Tree computational structure with different inputs and outputs

Hi everyone,

I’m new to rust (and heavily typed languages in general) coming from python. I’m interested in making an image processing tool for a side project, but I’m having some difficulty of coming up with the design of the structure in rust.

The outcome I want is to be able to define a tree of processes to perform on images, like applying histograms transformations, cropping, merging two images, averaging a collection of images, etc. So a user can make a workflow on their images. I guess the ultimate goal would be to have a UI where people can add nodes of processes and connect them, but I might be getting ahead of myself.

From the examples I can find online this would be okay if all the processes worked on the same data, say something like

trait Process {
    fn process(&self, input: Image) -> Image;
}

Then I would be able to create a tree of nodes using a Vec and can keep track of the inputs and outputs. Maybe something like this:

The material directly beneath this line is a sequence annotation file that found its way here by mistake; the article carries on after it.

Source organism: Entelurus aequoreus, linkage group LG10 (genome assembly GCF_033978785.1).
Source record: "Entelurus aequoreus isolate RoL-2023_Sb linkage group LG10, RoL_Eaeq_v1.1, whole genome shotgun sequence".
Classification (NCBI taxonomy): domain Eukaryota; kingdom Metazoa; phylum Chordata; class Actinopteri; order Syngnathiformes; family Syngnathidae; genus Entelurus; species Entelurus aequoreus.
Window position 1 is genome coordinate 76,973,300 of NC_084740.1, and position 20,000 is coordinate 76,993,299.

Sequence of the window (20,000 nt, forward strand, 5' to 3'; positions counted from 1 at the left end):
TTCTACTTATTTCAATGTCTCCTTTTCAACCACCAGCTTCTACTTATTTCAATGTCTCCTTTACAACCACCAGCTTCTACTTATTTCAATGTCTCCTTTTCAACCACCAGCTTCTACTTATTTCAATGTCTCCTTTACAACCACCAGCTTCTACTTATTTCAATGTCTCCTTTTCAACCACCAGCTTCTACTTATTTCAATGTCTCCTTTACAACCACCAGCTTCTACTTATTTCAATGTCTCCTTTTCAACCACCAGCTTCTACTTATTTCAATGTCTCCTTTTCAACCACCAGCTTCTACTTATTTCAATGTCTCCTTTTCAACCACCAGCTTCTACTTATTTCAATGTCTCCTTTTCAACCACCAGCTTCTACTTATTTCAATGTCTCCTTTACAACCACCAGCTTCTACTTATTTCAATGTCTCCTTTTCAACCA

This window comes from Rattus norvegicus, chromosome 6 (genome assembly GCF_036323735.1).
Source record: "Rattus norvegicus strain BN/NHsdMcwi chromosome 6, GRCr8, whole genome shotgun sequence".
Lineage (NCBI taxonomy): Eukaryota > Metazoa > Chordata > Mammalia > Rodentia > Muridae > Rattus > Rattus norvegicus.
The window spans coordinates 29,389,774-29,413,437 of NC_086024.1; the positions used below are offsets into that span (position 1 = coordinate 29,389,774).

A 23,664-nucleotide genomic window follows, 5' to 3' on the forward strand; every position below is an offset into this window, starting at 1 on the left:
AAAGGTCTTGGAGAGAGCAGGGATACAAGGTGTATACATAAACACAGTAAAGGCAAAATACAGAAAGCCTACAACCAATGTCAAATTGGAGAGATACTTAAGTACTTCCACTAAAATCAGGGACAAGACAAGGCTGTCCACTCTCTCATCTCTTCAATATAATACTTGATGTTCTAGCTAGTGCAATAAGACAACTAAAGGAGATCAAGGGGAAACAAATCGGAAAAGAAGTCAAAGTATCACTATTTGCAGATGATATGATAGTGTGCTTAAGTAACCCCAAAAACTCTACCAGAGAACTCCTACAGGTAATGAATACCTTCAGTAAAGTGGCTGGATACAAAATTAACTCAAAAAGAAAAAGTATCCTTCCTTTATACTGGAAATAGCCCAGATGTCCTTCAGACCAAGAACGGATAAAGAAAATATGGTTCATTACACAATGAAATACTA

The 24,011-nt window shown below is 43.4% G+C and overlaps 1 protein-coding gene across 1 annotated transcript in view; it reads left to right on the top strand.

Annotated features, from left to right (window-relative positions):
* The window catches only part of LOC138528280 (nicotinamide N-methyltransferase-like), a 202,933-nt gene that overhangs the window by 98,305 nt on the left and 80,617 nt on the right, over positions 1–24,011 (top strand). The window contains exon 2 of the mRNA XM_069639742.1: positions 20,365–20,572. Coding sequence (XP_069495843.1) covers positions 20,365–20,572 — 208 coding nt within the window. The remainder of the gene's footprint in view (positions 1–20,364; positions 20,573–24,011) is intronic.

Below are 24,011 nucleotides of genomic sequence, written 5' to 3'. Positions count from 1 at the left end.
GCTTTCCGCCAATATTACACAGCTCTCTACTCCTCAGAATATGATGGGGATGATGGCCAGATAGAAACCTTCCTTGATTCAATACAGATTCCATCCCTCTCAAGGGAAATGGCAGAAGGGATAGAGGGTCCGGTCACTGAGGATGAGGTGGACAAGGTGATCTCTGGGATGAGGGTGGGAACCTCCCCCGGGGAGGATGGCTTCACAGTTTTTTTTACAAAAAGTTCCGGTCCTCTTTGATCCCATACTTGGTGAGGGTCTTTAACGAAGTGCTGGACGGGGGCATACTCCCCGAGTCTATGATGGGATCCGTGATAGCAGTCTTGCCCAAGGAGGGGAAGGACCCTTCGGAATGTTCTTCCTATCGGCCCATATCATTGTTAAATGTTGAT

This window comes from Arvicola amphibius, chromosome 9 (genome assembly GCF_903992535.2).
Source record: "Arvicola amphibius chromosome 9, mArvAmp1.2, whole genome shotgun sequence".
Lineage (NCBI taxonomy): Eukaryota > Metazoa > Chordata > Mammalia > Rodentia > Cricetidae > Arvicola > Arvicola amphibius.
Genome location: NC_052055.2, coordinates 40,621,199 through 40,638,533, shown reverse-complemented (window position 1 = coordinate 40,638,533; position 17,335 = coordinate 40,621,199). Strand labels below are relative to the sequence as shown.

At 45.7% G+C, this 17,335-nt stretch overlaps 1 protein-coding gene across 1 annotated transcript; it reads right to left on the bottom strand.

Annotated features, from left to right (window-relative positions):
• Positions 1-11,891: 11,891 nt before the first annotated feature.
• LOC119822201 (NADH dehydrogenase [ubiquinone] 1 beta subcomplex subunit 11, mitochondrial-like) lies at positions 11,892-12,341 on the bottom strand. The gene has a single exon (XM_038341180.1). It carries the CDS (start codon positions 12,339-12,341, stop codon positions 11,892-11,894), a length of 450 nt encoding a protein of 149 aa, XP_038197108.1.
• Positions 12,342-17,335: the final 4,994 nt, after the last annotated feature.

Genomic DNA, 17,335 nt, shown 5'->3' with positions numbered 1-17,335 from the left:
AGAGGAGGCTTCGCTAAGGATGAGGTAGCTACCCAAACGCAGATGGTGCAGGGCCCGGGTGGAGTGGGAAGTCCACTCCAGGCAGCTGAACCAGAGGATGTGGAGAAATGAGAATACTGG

struct Node {
    process: Box<dyn Process>,
    input: usize,
    output: usize,
}

struct Tree {
    nodes: Vec<Node>,
}

But my problem is that the I have processes which take different types of inputs, and numbers of inputs which also need to match up with the corresponding outputs of other nodes.
The types of inputs and outputs I want are greyscale images, rgb images, and collections of greyscale or rgb images.

Here’s some examples of processes I have:

  • FileImage which takes no inputs and loads a file from disk to an image
  • Histogram and cropping will take either a greyscale or rgb image and output a similar image
  • ChannelCombine takes exactly three greyscale inputs and maps them to an rgb image
  • some splitting which might take an image and output two images
  • AverageCollection will take a collection of greyscale or rgb images (potentially 1000’s of them saved to disk and average them together) and output a single image